Published: Sat, April 14, 2018
Science | By Joan Schultz

Expanded Trent 1000 inspections set to disrupt 787 operations

Expanded Trent 1000 inspections set to disrupt 787 operations

Rolls-Royce has warned that it needs to carry out more frequent inspections of its Trent 1000 aircraft engines, raising the prospect of disruption for airlines such as British Airways and Virgin Atlantic and resulting in higher costs for the company.

Rolls-Royce said despite the additional expense of the inspections, it still expects to hit its annual free cashflow target of around £450m by "reprioritising various items of discretionary spend" to account for extra costs from the Trent 1000.

Air New Zealand is making changes to some worldwide flights after being forced to carry out early maintenance checks on its engines.

Rolls-Royce issued a directive that maintenance checks on a specific part of the Trent 1000 engine compressor are to be undertaken every 300 one-way journeys rather than every 2000.

"Our focus is on supporting our customers and doing all we can to minimise any impact on their operations", says Rolls-Royce chief executive Warren East.

Shares in Rolls, one of the biggest names in British manufacturing, were down 1.3% by 1251 GMT.

Not all Dreamliners are powered by Rolls-Royce engines and those using General Electric GEnx engines are also unaffected.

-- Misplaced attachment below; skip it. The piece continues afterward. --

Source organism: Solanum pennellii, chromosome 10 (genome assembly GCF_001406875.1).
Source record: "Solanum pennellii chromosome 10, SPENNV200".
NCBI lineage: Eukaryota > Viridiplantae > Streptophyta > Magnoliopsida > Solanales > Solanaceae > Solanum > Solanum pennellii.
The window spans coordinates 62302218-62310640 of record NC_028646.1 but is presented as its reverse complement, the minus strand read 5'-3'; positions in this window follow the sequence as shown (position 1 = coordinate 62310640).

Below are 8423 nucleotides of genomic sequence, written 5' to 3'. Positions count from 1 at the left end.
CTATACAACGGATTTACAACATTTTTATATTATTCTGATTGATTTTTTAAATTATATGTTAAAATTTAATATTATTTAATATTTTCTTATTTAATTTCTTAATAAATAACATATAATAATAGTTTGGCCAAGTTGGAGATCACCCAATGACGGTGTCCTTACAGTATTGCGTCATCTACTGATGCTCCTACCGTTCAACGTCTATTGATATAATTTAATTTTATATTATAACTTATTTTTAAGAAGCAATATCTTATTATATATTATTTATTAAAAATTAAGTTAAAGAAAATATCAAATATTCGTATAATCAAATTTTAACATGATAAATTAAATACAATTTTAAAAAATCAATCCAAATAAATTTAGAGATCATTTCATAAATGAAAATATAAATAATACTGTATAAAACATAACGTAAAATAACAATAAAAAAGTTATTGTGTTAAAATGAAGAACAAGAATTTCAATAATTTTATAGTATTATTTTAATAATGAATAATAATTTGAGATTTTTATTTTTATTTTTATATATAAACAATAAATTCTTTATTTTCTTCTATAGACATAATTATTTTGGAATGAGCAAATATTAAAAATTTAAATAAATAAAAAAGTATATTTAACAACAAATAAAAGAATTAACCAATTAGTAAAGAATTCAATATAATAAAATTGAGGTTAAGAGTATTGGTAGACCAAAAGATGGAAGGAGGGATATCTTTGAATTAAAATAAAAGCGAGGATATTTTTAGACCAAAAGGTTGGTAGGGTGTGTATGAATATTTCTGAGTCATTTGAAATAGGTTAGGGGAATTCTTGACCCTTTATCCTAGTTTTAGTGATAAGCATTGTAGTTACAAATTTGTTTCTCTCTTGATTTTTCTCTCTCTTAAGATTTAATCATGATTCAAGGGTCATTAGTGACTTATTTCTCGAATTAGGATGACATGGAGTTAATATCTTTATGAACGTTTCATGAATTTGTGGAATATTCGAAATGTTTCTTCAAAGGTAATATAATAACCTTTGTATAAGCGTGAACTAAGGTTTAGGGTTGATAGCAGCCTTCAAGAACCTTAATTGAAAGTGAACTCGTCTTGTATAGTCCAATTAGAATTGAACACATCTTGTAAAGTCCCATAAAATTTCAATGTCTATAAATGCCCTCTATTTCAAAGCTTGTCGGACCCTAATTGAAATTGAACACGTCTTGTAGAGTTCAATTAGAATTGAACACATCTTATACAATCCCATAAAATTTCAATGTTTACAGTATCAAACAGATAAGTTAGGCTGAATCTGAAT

The airline has not yet released details of schedule changes but this morning said there would be disruption.

Read: Rolls-Royce faces turbulence over engine issues.

That will lead to more disruption for its customers, with 380 of the engines in question now in service with airlines, with the firm adding that the new approach will not affect Trent 1000 Package B engines and Trent 1000-TEN engines.

"Our team of technical experts and service engineers is working around the clock to ensure we return them to full service as soon as possible", he said. "We recognise that the application of these actions may cause additional disruption to our airline customers". The snag has led to unscheduled shop visits for dozens of Boeing's 787s at carriers including Virgin Atlantic and British Airways, costing Rolls-Royce more than £220m in charges past year.

A Virgin spokeswoman said it had been aware of the increased inspections and that the cover it had in place would be sufficient.

An existing EASA Airworthiness Directive for the Package C engine requires inspections of an IPC blade at certain flight cycles.

A total of 380 engines globally are impacted including the nine in the Air New Zealand 787 fleet.

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